Opponents accused the GOP of continuing to eliminate unpopular taxes with no regard for the fiscal consequences and said repealing the tax on less than 2,000 of the wealthiest Virginians sends the signal, as one legislator put it, "we'll tax you except if you have a rich daddy."

Supporters said the bill keeps capital and jobs from fleeing Virginia for other states that have ended the tax and allows people build successful farms and businesses to pass to their heirs rather than selling assets to pay taxes.
3 posted on 02/04/2003 4:42:18 PM PST by CJinVA
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To: vigl
NH axed the death tax last year, I have moved and I don't plan on getting planted any time soon.
4 posted on 02/04/2003 4:53:07 PM PST by Little Bill (No Rats, A.N.S.W.E.R./WWP is a commie front!!!!)
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To: Anchoragite; *puff_list
Yes it should, I put it that way and I don't know why it appears as "Pubbies" in the title here but as "pubies" in the links from other pages. I wanted "Republicans behaving like Republicans" but I got a too many characters error.

Though I do apoligize for blowing the spelling of Virginia

5 posted on 02/04/2003 4:57:52 PM PST by qam1
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To: qam1
Sen. Charles Hawkins, R-Chatham , questioned those who insisted the higher tax rate could create more revenue and reduce the number of smokers at the same time.

"How can you have it both ways?" said Hawkins, whose district depends heavily on the tobacco industry.

Yep, that IS the question.

6 posted on 02/04/2003 6:01:23 PM PST by Just another Joe
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To: qam1
Ken Cuccinelli email update:

Dear My Fellow Republicans,

I wanted to give you a brief update on the first half of the session, and (more importantly) offer some suggestions for the second half of the session on important legislation regarding which you may want to contact legislators to express your opinion. Once you read this newsletter, I hope that you feel armed and motivated to advocate your position on these important matters. To find contact information for legislators, look at

First, the update.

Both the Senate and the House have repealed the death tax in its entirety – effective in 2005 (it tracks the Federal phase out). This is a tremendous boon to farmers and small business owners. Thankfully, the bill passed out of the Senate with a veto-proof majority (assuming no Democrats wilt). This bill was part of the Senate GOP agenda, and all Republicans voted to pass the bill. Please note that Sen. Saslaw voted AGAINST the repeal, and then when he saw how overwhelming the vote was, he asked that the bill be reconsidered, then he voted for the repeal (there’s a commitment to tax relief!).

The Senate stopped all of the other attempts to raise taxes, including Sen. Houck’s attempt to roll back the car tax cut, with one exception. SB 1166 will raise insurance premiums, and it got out of the Senate today on a close vote … you can guess how I voted. I suspect that this bill will be defeated in the House of Delegates. If you don’t want to see any tax increases, you should contact members of the House of Delegates. This bill will probably be referred to the Finance Committee in the House of Delegates.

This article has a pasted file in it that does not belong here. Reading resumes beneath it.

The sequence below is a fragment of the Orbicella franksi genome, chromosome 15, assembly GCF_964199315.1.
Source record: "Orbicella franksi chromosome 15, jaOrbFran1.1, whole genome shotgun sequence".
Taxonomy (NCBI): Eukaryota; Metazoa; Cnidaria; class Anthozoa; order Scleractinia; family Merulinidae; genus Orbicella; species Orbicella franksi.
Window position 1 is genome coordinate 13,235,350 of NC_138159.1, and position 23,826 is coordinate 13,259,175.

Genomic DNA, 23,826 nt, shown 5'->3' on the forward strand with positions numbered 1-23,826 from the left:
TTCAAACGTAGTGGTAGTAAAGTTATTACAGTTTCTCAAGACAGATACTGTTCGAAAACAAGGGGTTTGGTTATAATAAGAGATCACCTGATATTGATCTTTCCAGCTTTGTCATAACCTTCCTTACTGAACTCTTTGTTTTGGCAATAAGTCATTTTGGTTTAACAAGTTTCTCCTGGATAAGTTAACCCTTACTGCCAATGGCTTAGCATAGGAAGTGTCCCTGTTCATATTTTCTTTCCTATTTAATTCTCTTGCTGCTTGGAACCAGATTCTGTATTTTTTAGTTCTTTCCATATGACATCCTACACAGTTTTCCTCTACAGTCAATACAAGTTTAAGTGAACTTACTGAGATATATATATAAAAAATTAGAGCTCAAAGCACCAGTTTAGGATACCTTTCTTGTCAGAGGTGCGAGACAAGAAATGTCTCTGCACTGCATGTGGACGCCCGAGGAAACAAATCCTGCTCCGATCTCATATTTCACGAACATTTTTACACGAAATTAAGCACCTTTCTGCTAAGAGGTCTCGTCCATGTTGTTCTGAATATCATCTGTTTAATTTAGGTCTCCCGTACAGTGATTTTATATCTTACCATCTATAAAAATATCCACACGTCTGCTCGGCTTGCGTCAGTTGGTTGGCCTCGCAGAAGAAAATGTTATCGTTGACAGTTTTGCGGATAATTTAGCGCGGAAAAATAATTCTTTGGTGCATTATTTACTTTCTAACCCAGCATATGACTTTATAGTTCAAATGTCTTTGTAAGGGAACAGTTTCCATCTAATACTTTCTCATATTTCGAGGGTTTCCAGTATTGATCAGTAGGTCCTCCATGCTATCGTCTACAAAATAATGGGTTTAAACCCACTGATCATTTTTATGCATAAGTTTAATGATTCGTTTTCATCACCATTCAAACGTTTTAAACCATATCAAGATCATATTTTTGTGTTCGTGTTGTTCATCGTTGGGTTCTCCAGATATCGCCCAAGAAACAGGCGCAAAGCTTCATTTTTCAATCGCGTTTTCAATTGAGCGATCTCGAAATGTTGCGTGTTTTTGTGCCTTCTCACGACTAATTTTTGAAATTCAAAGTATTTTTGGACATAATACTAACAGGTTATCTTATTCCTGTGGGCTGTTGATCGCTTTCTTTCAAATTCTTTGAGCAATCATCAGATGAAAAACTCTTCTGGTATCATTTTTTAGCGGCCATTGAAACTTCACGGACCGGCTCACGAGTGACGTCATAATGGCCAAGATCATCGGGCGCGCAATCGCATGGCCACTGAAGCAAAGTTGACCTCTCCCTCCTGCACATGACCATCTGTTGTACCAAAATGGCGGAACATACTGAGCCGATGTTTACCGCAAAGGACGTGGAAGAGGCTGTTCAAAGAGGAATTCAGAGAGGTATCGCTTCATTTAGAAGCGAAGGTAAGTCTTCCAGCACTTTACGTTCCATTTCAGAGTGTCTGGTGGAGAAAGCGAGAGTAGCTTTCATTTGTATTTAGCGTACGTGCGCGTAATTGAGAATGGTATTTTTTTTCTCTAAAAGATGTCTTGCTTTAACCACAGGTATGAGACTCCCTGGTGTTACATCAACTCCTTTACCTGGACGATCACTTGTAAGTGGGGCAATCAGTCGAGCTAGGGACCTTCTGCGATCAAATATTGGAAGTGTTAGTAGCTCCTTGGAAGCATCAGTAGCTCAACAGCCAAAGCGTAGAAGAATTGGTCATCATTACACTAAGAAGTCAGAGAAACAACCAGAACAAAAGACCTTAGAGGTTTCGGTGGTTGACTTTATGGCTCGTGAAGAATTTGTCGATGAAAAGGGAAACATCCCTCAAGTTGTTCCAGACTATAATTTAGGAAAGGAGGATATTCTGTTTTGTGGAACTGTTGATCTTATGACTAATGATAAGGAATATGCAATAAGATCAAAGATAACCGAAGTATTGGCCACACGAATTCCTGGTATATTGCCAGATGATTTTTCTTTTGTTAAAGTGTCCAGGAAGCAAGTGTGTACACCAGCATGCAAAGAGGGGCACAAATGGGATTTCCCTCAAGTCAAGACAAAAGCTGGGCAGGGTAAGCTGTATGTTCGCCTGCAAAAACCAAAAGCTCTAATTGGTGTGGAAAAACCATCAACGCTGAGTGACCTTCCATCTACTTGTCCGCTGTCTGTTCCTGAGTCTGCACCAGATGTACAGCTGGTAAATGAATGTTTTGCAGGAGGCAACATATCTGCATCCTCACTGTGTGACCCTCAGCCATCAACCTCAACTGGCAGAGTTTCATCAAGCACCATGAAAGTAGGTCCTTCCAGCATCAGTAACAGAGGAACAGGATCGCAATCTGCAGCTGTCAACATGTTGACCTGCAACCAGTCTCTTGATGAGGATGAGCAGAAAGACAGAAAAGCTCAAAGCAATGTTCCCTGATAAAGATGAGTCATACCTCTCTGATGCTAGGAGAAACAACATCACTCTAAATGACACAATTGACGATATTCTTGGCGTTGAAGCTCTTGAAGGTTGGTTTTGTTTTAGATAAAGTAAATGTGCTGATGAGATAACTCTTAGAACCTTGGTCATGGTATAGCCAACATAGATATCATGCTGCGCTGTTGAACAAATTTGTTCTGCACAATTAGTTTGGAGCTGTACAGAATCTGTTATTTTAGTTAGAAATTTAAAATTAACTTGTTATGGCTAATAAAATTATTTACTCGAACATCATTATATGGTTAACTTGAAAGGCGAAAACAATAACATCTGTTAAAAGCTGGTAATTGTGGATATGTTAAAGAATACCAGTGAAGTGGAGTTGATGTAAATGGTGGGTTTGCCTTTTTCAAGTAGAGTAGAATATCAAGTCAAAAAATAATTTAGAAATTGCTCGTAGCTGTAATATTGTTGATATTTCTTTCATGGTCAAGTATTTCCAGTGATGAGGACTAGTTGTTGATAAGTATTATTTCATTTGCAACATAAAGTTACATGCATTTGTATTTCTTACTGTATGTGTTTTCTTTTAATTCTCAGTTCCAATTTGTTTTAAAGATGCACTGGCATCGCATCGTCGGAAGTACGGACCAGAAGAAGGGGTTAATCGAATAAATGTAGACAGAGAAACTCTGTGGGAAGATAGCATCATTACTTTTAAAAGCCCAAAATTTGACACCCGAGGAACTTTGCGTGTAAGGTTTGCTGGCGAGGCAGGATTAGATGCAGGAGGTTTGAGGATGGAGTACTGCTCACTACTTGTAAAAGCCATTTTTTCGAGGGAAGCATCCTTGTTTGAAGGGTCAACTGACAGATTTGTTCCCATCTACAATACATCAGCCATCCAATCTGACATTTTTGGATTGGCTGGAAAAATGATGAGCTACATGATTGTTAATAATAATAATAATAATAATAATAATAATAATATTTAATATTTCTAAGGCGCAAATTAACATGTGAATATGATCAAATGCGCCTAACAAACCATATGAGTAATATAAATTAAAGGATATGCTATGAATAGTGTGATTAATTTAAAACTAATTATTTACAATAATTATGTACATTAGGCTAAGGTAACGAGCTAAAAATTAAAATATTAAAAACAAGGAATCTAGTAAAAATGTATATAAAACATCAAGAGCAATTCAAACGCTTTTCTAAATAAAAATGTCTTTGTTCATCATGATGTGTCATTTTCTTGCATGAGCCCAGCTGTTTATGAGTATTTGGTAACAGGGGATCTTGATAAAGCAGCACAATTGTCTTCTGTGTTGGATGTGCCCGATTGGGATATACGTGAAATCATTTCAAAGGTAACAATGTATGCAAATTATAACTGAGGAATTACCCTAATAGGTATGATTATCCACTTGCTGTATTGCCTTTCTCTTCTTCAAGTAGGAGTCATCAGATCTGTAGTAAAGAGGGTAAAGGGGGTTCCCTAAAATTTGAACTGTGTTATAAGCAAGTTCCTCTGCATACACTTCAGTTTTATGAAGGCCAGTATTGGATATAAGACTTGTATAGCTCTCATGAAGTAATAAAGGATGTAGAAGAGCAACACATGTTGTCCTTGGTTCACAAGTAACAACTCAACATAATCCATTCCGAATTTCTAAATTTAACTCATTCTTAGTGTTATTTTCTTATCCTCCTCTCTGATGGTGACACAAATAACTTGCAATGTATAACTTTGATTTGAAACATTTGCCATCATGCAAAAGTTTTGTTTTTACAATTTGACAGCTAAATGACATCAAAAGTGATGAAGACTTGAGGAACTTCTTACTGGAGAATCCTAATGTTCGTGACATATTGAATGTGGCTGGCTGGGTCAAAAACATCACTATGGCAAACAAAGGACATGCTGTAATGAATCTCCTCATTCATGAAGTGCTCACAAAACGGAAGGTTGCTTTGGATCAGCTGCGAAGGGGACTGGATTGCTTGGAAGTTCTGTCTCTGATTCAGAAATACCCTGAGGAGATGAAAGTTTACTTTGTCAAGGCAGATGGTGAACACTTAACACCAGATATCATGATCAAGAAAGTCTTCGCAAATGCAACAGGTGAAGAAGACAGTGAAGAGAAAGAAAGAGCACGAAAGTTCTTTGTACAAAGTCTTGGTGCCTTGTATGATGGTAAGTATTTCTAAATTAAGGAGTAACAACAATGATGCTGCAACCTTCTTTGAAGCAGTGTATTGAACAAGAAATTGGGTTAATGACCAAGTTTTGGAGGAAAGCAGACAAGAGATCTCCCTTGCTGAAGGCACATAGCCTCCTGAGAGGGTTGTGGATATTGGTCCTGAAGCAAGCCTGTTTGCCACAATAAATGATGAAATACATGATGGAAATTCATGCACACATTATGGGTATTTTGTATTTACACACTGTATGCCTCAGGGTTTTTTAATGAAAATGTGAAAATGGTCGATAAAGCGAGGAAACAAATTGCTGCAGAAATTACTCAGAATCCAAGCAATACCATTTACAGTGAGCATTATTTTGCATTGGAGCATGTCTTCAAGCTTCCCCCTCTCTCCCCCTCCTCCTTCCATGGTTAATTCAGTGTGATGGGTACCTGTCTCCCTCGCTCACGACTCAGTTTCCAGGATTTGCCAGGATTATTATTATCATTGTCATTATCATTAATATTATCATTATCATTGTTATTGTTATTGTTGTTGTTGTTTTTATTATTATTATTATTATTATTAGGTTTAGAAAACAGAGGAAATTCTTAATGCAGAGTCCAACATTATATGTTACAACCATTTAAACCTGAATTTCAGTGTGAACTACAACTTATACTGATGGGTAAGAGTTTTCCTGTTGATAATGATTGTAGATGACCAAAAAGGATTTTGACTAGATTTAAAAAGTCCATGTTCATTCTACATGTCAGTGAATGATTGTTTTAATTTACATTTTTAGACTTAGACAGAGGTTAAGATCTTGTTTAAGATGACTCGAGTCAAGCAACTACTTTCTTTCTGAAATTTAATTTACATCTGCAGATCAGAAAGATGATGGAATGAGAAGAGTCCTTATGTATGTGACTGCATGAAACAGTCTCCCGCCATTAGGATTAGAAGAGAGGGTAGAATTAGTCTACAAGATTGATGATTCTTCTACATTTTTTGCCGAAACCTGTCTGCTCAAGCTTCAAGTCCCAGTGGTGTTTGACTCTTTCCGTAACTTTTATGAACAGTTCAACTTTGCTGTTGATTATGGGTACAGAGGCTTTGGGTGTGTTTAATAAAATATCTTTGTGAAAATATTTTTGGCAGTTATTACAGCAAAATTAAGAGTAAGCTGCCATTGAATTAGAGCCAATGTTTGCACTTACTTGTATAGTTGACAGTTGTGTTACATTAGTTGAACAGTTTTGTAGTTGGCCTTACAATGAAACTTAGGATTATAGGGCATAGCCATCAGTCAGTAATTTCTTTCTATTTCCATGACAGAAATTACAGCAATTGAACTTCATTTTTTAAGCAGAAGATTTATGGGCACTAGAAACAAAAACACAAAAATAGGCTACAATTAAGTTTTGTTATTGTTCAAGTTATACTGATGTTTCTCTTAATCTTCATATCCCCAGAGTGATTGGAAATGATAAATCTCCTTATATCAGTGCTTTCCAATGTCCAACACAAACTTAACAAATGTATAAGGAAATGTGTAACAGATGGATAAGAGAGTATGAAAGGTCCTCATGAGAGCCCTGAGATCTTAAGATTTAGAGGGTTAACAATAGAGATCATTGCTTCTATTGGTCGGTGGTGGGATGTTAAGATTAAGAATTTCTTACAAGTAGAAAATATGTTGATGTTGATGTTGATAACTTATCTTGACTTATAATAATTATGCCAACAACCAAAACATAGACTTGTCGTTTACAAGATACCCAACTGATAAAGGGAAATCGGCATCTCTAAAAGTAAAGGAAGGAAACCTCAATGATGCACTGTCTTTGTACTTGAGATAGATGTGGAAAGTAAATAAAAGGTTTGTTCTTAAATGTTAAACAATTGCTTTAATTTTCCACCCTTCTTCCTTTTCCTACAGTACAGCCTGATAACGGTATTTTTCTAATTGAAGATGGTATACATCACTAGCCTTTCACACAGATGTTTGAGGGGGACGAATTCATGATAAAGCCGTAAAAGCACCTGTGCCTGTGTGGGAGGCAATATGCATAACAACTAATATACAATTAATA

2 of the 3 abortion related bills got out of the Senate today with 27 votes (you need 27 votes in the Senate to override a veto… we’ll see if they hold). These bills were part of the Senate GOP agenda, and all Republicans voted to pass these bills. Parental consent passed first, after a short debate. Then we moved on to the partial birth bill.

The discussion was more heated on SB 1205, which redefines “live birth” to mean when a baby’s head is out or her trunk is out up to the belly button. One effect of this definition of “live birth” is that babies could no longer be half-delivered for purposes of killing them (i.e., by performing a partial birth abortion on those children). While I have not made it a common practice to speak to many bills (my votes speak for themselves), I could not stay in my seat on this bill. I made 2 basic points: First, to refute an argument made by Sen. Edwards that we shouldn’t limit a doctor’s options in the event a mother was in an emergency situation, I rhetorically asked “what possible emergency on the part of the mother would be addressed by stabbing a half-born baby in the back of the head?” Needless to say, this question was left unanswered. Second, I made a comparison based on a close vote we took earlier in the day on what is called the “writ of actual innocence.” This is a writ that allows a person convicted of a Class 1 or 2 felony to petition the Supreme Court based upon previously unknown exculpatory evidence. The details are not important at the moment, but the bill supported the expansion of the writ. Supporting the expansion of the writ required making a judgment call that the cost and inefficiency imposed by expanding the writ were worth the possibility that an innocent person might be freed. Many Democrats voted for the expansion of the writ, joined by me and several other Republicans. I pointed out that all those that voted in favor of the writ, including several Senators that had spoken against SB 1205, were “erring on the side of liberty” – when in doubt, it is better to support the liberty of an individual than to deny that liberty to save money or be more efficient. I then took a moment to restate that famous portion of the Declaration of Independence that is our national credo: “We hold these truths to be self-evident, that all men are created equal, that they are endowed by their Creator with certain unalienable Rights, that among these are Life, Liberty and the pursuit of Happiness.”

Why then were so many Senators that had been willing to err on the side of liberty unwilling to err on the side of LIFE – the first inalienable right? There was no answer to this rhetorical challenge.

One particularly troublesome bill escaped the Senate today on a 24-16 vote. That was Sen. Mary Margaret Whipple’s redefinition of “contraception” as “not abortion” (SB 1104). Sounds simple enough, right? But her bill actually twists the definition in such a way that clears the way for “the morning after pill” or “emergency contraception”. These are abortion methods, not contraception. I am hopeful that this bill will be killed in the House of Delegates. I would ask all of you to contact your Delegates to warn them about this bill and ask them to vote against it in committee (HWI) and on the floor (if it gets out of committee).